United States v. MurdockAnnotate this Case
290 U.S. 389 (1933)
U.S. Supreme Court
United States v. Murdock, 290 U.S. 389 (1933)
United States v. Murdock
Argued November 6, 1933
Decided December 11, 1933
290 U.S. 389
1. In criminal trials in the federal courts, the power of the judge to express an opinion as to the guilt of the defendant, though it
exists, should be exercised cautiously, and only in exceptional cases. P. 290 U. S. .394.
2. Under the circumstances of this case, it was reversible error for the judge to state in his charge to the jury his opinion that the defendant was guilty beyond a reasonable doubt. Distinguishing Horning v. District of Columbia,254 U. S. 135. P. 290 U. S. 394.
3. In determining the meaning of the word "willfully" as used in a penal statute, the context in which it is used may be resorted to as an aid. P. 290 U. S. 395.
4. The provision of the Revenue Acts of 1926, § 1114(a), and 1928, § 146(a), punishing any person "who willfully fails" to supply information to the Bureau of Internal Revenue and its employees does not apply to one whose refusal to give such information was based upon his bona fide, though mistaken, understanding of his constitutional protection against self-incrimination. P. 290 U. S. 396.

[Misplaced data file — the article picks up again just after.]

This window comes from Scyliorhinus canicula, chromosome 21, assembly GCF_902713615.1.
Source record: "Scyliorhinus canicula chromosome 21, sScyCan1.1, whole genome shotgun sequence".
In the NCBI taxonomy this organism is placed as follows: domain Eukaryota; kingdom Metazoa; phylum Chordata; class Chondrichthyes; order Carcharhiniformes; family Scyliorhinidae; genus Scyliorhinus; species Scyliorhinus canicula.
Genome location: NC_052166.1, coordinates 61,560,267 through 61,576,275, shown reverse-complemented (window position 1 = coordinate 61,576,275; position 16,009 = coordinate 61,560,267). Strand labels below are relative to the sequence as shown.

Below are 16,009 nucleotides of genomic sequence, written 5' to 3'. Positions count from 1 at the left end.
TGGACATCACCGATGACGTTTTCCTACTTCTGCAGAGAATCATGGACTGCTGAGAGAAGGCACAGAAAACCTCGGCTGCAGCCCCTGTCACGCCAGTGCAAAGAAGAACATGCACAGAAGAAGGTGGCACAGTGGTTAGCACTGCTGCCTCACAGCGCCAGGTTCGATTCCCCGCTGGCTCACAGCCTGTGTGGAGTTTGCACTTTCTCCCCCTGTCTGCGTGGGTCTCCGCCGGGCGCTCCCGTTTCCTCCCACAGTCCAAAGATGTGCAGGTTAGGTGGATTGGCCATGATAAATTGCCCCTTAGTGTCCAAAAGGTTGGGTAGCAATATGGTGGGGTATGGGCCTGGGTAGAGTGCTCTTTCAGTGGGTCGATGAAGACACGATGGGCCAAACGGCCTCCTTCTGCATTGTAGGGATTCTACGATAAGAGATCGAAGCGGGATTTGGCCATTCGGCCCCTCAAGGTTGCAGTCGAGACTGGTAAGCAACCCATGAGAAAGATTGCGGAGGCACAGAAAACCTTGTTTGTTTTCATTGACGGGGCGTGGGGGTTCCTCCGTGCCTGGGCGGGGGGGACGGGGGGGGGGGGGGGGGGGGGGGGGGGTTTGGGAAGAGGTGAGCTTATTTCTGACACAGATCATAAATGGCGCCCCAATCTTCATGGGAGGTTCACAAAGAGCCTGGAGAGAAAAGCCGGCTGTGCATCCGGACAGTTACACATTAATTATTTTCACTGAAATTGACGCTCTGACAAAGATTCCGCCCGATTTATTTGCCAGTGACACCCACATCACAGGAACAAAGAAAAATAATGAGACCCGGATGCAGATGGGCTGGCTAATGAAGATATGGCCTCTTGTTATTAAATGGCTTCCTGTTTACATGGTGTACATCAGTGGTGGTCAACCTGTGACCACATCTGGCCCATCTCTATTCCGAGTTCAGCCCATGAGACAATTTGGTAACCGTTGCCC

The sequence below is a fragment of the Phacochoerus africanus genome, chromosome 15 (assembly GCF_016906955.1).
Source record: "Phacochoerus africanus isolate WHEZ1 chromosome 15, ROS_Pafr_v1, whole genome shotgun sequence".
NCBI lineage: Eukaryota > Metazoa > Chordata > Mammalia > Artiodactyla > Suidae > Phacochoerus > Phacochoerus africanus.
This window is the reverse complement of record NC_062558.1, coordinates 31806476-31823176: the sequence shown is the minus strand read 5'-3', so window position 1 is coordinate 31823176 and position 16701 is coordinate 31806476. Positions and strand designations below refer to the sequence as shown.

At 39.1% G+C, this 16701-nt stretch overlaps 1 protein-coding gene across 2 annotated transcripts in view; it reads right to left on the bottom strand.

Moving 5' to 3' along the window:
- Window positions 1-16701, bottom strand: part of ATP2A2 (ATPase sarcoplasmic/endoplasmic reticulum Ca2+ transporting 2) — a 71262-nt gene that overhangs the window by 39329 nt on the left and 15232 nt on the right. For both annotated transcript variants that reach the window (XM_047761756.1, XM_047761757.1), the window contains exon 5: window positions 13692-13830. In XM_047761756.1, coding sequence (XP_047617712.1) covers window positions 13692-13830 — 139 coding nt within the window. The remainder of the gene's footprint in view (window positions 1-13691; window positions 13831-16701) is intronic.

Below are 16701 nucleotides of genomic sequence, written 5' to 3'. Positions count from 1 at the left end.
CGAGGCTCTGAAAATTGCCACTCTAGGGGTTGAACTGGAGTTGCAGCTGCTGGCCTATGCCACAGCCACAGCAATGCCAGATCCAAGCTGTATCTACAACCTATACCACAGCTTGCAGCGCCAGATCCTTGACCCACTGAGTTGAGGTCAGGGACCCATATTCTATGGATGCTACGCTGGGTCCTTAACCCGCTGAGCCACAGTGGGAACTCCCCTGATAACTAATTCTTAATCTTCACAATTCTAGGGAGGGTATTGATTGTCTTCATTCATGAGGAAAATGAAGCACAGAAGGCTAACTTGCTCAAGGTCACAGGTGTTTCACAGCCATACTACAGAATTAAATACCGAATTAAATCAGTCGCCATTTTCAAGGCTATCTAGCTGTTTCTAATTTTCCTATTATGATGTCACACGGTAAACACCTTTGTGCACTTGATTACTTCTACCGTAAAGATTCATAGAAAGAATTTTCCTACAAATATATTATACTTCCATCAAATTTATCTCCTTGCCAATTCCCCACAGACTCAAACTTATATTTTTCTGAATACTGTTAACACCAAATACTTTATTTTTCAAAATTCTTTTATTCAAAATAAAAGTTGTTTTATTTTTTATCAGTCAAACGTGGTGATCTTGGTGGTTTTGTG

5. In a prosecution under the Revenue Acts of 1926 and 1928 for "willfully" failing to supply information, it appeared that the defendant had refused to answer questions on the ground that he might be subjected to prosecution under state laws. This was prior to United States v. Murdock,284 U. S. 141. The defendant requested the following instruction:
"If you believe that the reasons stated by the defendant in his refusal to answer questions were given in good faith and based upon his actual belief, you should consider that in determining whether or not his refusal to answer the questions was willful."
Held, the court's refusal to give the requested instruction was error. P. 290 U. S. 396.
62 F.2d 926 affirmed.
Certiorari to review a judgment reversing a judgment and sentence of the district court in a criminal prosecution under the Revenue Acts.